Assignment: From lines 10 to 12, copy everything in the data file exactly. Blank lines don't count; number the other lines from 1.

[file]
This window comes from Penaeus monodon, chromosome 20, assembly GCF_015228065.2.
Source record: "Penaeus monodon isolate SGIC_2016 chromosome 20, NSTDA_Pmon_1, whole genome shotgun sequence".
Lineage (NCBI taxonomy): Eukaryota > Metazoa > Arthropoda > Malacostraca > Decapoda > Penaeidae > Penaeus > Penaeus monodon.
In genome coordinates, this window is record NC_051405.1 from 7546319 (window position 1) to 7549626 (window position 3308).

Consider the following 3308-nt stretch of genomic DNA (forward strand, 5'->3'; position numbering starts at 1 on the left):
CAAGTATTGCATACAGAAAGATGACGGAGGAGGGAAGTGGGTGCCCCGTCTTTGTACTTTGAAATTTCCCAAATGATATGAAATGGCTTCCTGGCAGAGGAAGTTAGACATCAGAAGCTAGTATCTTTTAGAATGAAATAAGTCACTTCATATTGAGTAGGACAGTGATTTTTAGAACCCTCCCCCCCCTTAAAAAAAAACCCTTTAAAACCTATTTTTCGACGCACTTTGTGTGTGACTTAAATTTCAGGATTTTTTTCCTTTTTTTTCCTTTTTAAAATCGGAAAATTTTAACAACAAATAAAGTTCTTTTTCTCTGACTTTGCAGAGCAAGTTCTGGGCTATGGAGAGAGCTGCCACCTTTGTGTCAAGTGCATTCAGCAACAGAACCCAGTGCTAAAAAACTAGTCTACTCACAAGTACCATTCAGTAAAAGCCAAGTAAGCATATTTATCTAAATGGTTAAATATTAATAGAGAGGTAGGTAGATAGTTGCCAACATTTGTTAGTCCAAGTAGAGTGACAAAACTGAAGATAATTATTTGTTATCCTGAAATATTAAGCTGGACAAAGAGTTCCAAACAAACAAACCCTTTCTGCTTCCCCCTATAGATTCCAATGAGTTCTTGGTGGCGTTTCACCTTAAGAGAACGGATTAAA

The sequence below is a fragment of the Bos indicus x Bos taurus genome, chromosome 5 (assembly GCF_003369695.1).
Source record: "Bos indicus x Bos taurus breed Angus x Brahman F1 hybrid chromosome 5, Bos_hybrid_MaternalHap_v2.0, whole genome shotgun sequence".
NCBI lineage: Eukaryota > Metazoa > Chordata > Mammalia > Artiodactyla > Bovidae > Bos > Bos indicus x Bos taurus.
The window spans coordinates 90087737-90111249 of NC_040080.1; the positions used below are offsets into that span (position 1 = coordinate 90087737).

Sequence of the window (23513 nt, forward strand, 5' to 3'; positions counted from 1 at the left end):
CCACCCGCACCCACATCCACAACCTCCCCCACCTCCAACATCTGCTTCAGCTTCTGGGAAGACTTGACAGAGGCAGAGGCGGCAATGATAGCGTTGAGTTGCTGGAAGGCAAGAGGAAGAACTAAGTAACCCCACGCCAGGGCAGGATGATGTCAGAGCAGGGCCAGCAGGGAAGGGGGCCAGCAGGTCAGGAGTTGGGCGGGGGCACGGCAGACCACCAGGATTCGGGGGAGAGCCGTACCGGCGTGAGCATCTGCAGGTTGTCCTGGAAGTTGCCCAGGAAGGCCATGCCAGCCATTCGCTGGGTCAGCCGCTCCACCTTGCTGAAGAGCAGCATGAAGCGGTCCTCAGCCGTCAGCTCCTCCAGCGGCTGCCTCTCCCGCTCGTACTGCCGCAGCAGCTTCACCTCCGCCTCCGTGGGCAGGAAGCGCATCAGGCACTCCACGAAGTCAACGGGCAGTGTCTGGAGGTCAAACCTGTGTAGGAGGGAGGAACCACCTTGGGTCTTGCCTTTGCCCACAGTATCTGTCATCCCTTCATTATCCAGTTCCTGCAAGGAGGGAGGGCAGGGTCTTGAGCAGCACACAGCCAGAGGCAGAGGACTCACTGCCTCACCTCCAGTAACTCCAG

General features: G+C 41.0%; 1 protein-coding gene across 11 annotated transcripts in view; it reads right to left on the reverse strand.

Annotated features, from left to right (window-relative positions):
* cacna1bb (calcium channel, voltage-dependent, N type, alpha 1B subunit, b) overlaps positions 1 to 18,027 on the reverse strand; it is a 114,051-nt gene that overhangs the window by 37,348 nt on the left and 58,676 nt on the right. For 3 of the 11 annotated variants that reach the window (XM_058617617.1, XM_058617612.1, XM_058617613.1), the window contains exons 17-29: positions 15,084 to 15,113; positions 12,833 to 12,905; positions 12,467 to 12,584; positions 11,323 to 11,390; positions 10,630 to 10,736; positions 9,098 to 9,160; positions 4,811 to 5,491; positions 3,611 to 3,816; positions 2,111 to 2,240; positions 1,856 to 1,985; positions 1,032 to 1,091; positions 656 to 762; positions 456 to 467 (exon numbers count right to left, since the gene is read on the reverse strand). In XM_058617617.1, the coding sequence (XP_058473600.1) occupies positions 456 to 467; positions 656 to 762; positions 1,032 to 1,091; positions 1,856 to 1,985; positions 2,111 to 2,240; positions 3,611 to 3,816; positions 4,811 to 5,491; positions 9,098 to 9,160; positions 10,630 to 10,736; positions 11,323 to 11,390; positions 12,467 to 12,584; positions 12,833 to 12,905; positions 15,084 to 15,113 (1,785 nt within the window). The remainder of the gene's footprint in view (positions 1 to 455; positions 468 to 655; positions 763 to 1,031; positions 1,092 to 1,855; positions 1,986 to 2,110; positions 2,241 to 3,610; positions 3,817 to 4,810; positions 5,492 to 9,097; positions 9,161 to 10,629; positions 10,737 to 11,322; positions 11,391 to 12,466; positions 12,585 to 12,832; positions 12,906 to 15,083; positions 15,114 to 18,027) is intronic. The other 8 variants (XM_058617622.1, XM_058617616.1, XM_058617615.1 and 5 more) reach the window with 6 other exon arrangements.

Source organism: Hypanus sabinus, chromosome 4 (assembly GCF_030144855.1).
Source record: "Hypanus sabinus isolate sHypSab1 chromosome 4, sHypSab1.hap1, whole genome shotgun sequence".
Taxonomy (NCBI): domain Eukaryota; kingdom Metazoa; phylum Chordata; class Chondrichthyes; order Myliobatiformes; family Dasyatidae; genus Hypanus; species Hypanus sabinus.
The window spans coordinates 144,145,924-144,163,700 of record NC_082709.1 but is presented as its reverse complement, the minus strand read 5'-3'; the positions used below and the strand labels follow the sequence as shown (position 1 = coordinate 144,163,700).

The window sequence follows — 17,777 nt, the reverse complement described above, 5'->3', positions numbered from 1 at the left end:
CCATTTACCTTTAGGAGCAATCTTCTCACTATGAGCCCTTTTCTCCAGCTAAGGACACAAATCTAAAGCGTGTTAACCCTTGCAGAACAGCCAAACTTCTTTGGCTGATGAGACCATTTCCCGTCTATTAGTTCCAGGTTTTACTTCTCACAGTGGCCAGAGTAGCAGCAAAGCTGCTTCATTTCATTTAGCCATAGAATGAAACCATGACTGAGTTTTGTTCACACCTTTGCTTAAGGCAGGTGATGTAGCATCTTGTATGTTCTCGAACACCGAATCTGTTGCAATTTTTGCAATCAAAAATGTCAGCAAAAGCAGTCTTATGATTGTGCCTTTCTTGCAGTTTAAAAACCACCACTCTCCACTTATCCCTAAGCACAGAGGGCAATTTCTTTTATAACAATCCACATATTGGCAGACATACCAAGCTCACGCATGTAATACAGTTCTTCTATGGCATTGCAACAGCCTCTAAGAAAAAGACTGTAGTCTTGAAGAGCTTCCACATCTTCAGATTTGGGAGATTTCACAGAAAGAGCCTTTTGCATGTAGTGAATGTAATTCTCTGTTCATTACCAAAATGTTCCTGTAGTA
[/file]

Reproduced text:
The window spans coordinates 90087737-90111249 of NC_040080.1; the positions used below are offsets into that span (position 1 = coordinate 90087737).

Sequence of the window (23513 nt, forward strand, 5' to 3'; positions counted from 1 at the left end):
CCACCCGCACCCACATCCACAACCTCCCCCACCTCCAACATCTGCTTCAGCTTCTGGGAAGACTTGACAGAGGCAGAGGCGGCAATGATAGCGTTGAGTTGCTGGAAGGCAAGAGGAAGAACTAAGTAACCCCACGCCAGGGCAGGATGATGTCAGAGCAGGGCCAGCAGGGAAGGGGGCCAGCAGGTCAGGAGTTGGGCGGGGGCACGGCAGACCACCAGGATTCGGGGGAGAGCCGTACCGGCGTGAGCATCTGCAGGTTGTCCTGGAAGTTGCCCAGGAAGGCCATGCCAGCCATTCGCTGGGTCAGCCGCTCCACCTTGCTGAAGAGCAGCATGAAGCGGTCCTCAGCCGTCAGCTCCTCCAGCGGCTGCCTCTCCCGCTCGTACTGCCGCAGCAGCTTCACCTCCGCCTCCGTGGGCAGGAAGCGCATCAGGCACTCCACGAAGTCAACGGGCAGTGTCTGGAGGTCAAACCTGTGTAGGAGGGAGGAACCACCTTGGGTCTTGCCTTTGCCCACAGTATCTGTCATCCCTTCATTATCCAGTTCCTGCAAGGAGGGAGGGCAGGGTCTTGAGCAGCACACAGCCAGAGGCAGAGGACTCACTGCCTCACCTCCAGTAACTCCAG